Thanksgiving

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Thanksgiving

 

This week is known as a big week for food. Thanksgiving. When you think of Thanksgiving, do you think of turkey, Pilgrims in funny hats, Christmas shopping and football games? The true spirit of Thanksgiving can get lost among everything else.  

A lot of us were taught that the first Thanksgiving in the new world was celebrated by the Pilgrims that came over on the Mayflower and landed in what they called Plymouth Harbor.

The truth is: more than half of the Pilgrims did not survive that first winter 1620-21, due to the harsh weather and lack of nutrition.  They were not the first to struggle.  

The local natives, encouraged by an English speaker named Tisquantum, or “Squanto,” taught the colony how to plant and grow corn, how to fish and how to trap Beaver. The harvest of 1621 that came just before winter was much more bountiful than they had hoped for that year. They decided to have a feast that would last three days to celebrate. They invited the Pokanokets, a local tribe to join them.  There were ninety Pokanokets, fifty-three  Pilgrims in attendance at the the Thanksgiving of 1621.  

It was not the first Thanksgiving in the new world. There were other colonies and settlements that had celebrated the fall harvest with a festival for many years before the Mayflower arrived.  They also had them every year in Europe to celebrate the harvest.

The first national proclamation in the United States for Thanksgiving was given by the Continental Congress in 1777. Later, in December of 1777, General George Washington also declared a day of Thanksgiving after defeating the British at Saratoga.

President Lincoln in 1863 during the Civil War proclaimed a national day of Thanksgiving to be held on the last Thursday in November.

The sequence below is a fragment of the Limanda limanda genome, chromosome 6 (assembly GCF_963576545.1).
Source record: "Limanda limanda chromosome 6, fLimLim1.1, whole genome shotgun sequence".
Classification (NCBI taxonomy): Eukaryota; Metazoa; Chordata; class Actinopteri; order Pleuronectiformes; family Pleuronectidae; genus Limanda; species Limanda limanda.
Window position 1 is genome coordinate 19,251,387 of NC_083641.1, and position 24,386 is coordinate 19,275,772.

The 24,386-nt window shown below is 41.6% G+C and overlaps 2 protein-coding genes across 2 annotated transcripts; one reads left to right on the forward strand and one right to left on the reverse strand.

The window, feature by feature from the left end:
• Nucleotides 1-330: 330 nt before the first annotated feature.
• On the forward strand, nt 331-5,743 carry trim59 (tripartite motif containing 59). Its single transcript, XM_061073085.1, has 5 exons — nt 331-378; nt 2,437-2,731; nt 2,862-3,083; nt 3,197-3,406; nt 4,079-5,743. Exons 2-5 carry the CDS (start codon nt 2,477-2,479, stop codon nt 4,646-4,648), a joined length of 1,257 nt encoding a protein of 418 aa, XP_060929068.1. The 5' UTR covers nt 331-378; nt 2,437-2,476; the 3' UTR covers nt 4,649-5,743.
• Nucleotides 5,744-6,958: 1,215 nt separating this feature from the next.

Finally, in 1942, the US Congress declared Thanksgiving to be held on the fourth Thursday in November and they made it a holiday.

Thanksgiving is not about turkey, pie and football.  It is a time to give thanks for everything that we were blessed with during the past year.  

It is a celebration of all that we have been blessed with in this country and in our lives.  It is a time to spend with family and those close to us.

What do you have to be thankful for?  Even if you had some rough times or just plain bad times, you are still here and you have things to be thankful for.

This Thanksgiving I have a lot more to be thankful for than I ever thought possible.  Even the bad times this year I can say helped me grow.

I am healthy, I have the gift of words and freedom to express my feelings.  I live in a beautiful country.  

I am blessed with opportunities to encourage many people that I meet to live a healthy lifestyle.  I have the love of my wife.

I thank God, for being both creator and provider.

People may want to rewrite history, but the real truth is that this is a holiday where we thank the Lord. And make no mistake, our Founding Fathers believed it too!

The Continental congress wrote.

“Commanding the observation of THURSDAY the TWENTY-EIGHTH DAY OF NOVEMBER next as a day of SOLEMN THANKSGIVING to GOD for all His mercies; and they do further recommend to all ranks to testify their gratitude to God for His goodness by a cheerful obedience to His laws and by promoting, each in his station, and by his influence, the practice of true and undefiled religion, which is the great foundation of public prosperity and national happiness.”

President Lincoln wrote.

Set apart and observe the last Thursday of November next, as a day of Thanksgiving and Praise to our beneficent Father who dwelleth in the Heavens.”

Psalm 136:1-26

Give thanks to the Lord, for he is good, for his steadfast love endures forever. Give thanks to the God of gods, for his steadfast love endures forever. Give thanks to the Lord of lords, for his steadfast love endures forever; to him who alone does great wonders, for his steadfast love endures forever; to him who by understanding made the heavens, for his steadfast love endures forever;

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